12 Days that Changed My Life and the Lives of More Than 100 Children and their families – Part 2

12 Days that Changed My Life - Part 2

………
Ruth Kaiser, of SpontaneousSmiley.com,
a frequent contributor here at DrGreene.com,
shares her experience as a volunteer on a medical mission to Paraguay with Operation Smile.

Surgeries begin today. Another day filled with big adventures-lots to learn and people to meet. As a first timer I go into this situation with only a sketchy little idea of what I will be doing to help the team.

One of my main responsibilities is to look out for the 2 teenagers from America who are part of the team. Operation Smile has clubs at high schools all over the world where students work to raise money to fund the medical missions. Two students, who have been active in their club and have attended trainings, go on every mission.

The role of the teen volunteers is to play with the kids and when ever possible to educate the children and families about dental hygiene and other health related issues. Teenagers were incorporated into the process early on in Operation Smile’s existence, when 30 years ago, the Magees (the founders) brought their own children with them on the first missions. It became abundantly clear that having a couple of people free of any medical duties, and able simply to play with the kids, was extremely valuable.

I could not have been luckier with the 2 teens I got. Hunter and Brendan (a Senior and Junior) were great! They needed little oversight and were great at jumping in. I’m not so sure that I, as a self conscious teen, would have had their level of chutzpah.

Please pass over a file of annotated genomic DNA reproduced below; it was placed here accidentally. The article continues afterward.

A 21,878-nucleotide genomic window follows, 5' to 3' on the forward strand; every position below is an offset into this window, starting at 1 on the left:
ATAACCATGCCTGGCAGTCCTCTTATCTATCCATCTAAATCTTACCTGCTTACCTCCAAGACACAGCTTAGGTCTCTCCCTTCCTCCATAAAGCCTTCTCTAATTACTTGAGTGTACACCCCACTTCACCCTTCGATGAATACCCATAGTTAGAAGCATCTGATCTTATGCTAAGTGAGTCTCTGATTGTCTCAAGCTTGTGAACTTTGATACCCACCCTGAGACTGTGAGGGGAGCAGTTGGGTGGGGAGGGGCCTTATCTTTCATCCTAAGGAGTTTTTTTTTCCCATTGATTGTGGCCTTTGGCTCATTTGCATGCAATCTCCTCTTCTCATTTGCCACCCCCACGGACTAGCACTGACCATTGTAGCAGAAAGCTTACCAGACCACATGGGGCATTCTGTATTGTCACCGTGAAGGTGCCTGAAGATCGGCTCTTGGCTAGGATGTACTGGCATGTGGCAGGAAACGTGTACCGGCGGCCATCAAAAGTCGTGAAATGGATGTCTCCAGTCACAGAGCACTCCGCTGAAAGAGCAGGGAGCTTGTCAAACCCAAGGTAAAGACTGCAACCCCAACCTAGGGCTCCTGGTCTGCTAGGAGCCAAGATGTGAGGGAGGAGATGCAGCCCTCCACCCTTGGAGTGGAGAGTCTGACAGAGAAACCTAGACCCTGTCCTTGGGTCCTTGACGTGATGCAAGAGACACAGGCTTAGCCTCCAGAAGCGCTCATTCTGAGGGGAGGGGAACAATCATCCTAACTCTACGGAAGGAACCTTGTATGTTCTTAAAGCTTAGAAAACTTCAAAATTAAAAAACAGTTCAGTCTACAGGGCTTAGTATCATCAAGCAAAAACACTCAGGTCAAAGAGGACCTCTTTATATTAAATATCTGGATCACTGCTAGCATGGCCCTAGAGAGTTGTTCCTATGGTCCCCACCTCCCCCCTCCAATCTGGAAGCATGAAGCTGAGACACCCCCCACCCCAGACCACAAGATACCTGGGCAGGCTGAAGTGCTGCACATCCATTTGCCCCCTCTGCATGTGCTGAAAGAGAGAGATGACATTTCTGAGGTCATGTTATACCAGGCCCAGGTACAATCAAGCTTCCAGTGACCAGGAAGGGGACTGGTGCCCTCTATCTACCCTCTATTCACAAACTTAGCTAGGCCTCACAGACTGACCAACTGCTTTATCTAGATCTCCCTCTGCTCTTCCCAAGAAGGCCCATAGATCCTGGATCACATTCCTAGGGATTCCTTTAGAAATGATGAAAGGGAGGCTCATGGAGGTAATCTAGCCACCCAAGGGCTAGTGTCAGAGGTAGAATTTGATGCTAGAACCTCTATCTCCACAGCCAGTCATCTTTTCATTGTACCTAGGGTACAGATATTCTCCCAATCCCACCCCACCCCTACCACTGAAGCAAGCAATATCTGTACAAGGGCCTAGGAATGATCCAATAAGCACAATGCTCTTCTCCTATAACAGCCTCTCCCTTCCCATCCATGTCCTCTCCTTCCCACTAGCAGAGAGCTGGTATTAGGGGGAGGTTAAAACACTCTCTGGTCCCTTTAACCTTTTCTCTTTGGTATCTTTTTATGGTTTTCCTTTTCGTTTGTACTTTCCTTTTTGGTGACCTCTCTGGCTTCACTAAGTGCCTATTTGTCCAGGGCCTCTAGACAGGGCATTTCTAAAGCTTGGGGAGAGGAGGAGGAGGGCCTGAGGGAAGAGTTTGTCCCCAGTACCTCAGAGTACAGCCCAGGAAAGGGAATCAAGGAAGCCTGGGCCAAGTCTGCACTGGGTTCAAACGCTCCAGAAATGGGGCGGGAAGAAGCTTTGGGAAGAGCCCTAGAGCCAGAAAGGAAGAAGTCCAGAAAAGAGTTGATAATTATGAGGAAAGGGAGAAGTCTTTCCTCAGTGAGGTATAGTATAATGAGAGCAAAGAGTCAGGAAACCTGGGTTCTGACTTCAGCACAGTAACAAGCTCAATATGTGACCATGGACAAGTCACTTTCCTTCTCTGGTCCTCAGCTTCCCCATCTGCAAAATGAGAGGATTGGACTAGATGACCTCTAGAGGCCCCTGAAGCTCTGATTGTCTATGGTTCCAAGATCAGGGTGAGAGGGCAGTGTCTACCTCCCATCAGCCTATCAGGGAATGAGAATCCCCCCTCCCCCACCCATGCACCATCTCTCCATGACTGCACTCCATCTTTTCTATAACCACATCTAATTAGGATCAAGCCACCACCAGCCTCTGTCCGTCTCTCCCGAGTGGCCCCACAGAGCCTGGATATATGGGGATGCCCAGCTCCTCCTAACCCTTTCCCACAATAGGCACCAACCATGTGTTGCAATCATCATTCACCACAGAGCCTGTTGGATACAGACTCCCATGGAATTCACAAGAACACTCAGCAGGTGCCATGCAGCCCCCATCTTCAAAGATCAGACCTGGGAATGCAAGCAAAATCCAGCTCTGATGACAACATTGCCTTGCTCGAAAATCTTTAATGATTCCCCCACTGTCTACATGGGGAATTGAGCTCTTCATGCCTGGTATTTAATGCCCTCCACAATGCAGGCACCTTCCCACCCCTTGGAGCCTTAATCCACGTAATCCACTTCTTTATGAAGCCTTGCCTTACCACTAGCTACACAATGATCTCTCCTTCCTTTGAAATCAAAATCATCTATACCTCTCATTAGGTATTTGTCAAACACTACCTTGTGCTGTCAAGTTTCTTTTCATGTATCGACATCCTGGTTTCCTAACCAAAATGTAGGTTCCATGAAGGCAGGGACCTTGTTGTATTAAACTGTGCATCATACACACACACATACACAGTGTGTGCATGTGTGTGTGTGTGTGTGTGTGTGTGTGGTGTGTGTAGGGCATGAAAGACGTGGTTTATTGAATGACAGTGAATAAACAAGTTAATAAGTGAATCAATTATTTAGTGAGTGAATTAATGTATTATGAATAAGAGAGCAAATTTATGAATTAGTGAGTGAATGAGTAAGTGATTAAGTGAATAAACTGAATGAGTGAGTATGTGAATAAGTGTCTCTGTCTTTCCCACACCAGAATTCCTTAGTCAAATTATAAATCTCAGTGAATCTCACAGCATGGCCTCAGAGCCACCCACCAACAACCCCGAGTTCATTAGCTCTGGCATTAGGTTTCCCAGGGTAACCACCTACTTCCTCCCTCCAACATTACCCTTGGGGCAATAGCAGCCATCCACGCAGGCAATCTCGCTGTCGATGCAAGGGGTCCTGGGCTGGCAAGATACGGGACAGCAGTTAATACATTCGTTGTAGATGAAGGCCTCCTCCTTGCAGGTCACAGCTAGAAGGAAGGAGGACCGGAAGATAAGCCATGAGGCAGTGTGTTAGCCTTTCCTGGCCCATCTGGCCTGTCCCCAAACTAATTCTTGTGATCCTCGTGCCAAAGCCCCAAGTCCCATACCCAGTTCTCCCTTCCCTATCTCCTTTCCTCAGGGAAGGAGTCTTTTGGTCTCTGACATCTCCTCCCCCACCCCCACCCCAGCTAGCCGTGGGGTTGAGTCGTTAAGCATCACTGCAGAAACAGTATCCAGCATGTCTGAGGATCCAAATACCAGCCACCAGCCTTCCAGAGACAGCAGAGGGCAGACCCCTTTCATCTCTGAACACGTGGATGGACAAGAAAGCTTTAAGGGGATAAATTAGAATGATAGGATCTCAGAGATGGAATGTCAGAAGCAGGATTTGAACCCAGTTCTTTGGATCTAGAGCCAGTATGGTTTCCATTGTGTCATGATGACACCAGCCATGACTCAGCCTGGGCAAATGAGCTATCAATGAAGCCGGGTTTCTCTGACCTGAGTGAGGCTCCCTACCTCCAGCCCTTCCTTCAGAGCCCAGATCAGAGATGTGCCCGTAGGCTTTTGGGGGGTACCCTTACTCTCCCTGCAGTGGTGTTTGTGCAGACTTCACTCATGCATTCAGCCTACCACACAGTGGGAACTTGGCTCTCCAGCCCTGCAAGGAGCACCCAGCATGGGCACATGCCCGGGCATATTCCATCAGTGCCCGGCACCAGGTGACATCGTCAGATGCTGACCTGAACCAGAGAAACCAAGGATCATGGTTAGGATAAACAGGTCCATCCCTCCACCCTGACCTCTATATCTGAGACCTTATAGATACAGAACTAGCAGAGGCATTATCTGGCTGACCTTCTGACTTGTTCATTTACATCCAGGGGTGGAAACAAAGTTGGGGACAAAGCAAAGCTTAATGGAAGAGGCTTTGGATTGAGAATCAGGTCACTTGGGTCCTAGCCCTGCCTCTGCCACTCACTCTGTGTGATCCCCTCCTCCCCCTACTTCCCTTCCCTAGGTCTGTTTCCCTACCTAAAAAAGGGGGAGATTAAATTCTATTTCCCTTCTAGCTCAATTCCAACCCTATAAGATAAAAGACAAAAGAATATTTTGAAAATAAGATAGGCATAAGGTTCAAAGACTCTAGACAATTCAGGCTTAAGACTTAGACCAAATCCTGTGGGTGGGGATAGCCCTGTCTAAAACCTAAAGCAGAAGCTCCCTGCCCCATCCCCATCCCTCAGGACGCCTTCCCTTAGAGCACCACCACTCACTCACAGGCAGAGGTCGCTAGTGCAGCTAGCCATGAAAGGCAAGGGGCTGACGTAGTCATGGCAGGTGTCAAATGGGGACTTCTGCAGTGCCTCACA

The three of us, the American Play-ologists, arrived with our bags of bubbles, crayons, puzzles, hot wheels, stickers and pipe cleaners. The children having surgery had checked in the night before. Entire families had slept on the ward. The families were nervous. The kids were hungry and thirsty! It was our job to help both groups get though the day.

I found my role pretty quickly. As each child’s turn came, they and their parents were ushered into the area just off of where the Operation Rooms were. With the assistance of a translator the anesthesiologist met with the parents and did one last assessment of the child. (Local teens, who have been active in their Operation Smile Club, serve as translators for the mission. Everyday about 15 local high schoolers join us and helped the medical personnel and families communicate. How cool to be 16 and assisting a surgeon explain a procedure and a parent explain their concerns.).

So what did I do here? No medical know how. Not much Spanish in this old noggin. But I am a mama. I became the Lovey-Dovey Parent Caretaker. Imagining what it must feel like to hand your child over to someone with whom you cannot easily communicate, I decided they needed a little, no make that a lot, of TLC.

The medical staff had no time on their hands. I had only time. A nurse might simply call out a patient’s name and lead the family in. I had been playing with the kids and cajoling the parents. I knew them beyond the name and number on their hospital bracelet.